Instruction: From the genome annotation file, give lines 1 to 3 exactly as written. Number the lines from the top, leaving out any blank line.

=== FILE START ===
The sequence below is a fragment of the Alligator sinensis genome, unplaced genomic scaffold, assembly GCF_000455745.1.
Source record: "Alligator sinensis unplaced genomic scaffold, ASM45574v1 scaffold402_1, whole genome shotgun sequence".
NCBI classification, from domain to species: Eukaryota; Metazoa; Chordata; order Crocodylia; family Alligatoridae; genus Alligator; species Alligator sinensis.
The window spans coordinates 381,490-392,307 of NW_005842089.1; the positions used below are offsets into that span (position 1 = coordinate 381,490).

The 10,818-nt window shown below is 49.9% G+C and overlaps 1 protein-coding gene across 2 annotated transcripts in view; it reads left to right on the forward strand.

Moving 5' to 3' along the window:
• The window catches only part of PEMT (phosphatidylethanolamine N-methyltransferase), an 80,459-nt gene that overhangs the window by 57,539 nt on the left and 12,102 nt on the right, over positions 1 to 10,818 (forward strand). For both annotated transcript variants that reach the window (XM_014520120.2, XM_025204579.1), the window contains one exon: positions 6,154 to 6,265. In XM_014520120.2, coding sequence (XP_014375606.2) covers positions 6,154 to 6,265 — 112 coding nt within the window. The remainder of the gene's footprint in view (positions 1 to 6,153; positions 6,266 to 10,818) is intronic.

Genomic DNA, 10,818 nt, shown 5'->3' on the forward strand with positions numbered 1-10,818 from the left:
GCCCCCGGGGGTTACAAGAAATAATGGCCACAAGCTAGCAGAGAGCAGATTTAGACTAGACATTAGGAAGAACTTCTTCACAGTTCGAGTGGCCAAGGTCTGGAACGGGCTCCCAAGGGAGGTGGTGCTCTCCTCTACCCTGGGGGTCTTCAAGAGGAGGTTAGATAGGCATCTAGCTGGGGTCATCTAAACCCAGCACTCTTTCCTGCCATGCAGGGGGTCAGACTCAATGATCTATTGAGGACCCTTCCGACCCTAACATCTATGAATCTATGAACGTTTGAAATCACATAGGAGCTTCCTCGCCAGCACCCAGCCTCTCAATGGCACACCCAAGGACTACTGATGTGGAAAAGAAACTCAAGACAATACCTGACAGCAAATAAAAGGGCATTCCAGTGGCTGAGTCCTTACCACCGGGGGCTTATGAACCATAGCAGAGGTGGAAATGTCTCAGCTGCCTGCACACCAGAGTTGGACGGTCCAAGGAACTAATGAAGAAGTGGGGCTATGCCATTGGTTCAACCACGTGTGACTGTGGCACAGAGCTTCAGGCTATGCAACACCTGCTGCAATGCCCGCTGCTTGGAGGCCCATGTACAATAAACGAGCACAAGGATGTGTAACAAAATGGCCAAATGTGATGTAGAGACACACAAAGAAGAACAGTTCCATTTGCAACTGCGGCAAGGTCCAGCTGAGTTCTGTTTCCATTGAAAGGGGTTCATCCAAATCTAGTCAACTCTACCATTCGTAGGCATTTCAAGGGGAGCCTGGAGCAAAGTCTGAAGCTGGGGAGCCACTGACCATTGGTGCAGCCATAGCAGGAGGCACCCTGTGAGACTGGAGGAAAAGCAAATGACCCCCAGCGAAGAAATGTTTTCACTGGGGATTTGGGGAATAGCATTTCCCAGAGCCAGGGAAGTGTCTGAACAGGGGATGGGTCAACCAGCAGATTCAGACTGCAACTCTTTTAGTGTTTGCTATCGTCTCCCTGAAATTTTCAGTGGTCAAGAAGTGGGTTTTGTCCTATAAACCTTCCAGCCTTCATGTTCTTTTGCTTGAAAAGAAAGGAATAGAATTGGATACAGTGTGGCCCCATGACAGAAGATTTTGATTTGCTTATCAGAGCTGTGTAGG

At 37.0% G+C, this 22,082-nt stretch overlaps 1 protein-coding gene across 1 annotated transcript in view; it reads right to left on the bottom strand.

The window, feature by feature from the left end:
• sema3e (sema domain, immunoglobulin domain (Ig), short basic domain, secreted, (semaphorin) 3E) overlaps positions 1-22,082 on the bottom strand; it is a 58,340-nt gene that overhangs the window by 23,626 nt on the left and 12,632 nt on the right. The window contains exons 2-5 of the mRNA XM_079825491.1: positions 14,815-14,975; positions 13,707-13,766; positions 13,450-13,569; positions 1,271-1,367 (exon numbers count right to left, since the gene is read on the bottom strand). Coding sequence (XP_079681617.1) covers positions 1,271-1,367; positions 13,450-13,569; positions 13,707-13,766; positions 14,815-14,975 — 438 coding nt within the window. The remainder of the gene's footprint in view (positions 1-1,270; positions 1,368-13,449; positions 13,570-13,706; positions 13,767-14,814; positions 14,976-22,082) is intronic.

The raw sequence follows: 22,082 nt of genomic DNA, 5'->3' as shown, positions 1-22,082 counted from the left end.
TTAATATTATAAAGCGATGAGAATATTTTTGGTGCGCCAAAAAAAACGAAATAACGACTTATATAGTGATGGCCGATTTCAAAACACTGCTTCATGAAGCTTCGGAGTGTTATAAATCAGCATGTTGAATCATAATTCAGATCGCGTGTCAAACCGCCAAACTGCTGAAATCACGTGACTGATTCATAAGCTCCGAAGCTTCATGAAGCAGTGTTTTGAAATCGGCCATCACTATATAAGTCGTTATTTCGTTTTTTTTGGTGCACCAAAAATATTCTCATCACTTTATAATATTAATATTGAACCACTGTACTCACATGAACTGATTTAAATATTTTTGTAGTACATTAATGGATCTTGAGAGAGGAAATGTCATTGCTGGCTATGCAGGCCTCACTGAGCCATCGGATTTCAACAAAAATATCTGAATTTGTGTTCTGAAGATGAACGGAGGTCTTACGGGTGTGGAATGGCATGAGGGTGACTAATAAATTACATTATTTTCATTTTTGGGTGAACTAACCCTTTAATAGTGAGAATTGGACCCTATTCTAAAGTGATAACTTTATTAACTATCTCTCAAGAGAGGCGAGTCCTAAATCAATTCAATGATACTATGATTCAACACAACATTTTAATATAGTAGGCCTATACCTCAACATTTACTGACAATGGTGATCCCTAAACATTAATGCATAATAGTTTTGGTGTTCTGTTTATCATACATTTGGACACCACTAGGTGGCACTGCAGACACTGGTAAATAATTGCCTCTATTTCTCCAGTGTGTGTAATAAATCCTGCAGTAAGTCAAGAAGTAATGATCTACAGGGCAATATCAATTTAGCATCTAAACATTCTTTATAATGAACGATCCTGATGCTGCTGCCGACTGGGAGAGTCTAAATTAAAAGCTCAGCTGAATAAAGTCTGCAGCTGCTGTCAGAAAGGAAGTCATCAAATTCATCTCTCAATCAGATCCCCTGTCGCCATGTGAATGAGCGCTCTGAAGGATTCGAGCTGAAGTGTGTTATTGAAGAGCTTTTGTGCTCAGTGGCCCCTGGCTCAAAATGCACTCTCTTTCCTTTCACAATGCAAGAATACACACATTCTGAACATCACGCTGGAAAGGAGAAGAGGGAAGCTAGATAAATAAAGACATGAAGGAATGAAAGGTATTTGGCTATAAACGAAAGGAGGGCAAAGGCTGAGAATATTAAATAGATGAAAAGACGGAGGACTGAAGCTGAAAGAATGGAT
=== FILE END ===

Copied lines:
The sequence below is a fragment of the Alligator sinensis genome, unplaced genomic scaffold, assembly GCF_000455745.1.
Source record: "Alligator sinensis unplaced genomic scaffold, ASM45574v1 scaffold402_1, whole genome shotgun sequence".
NCBI classification, from domain to species: Eukaryota; Metazoa; Chordata; order Crocodylia; family Alligatoridae; genus Alligator; species Alligator sinensis.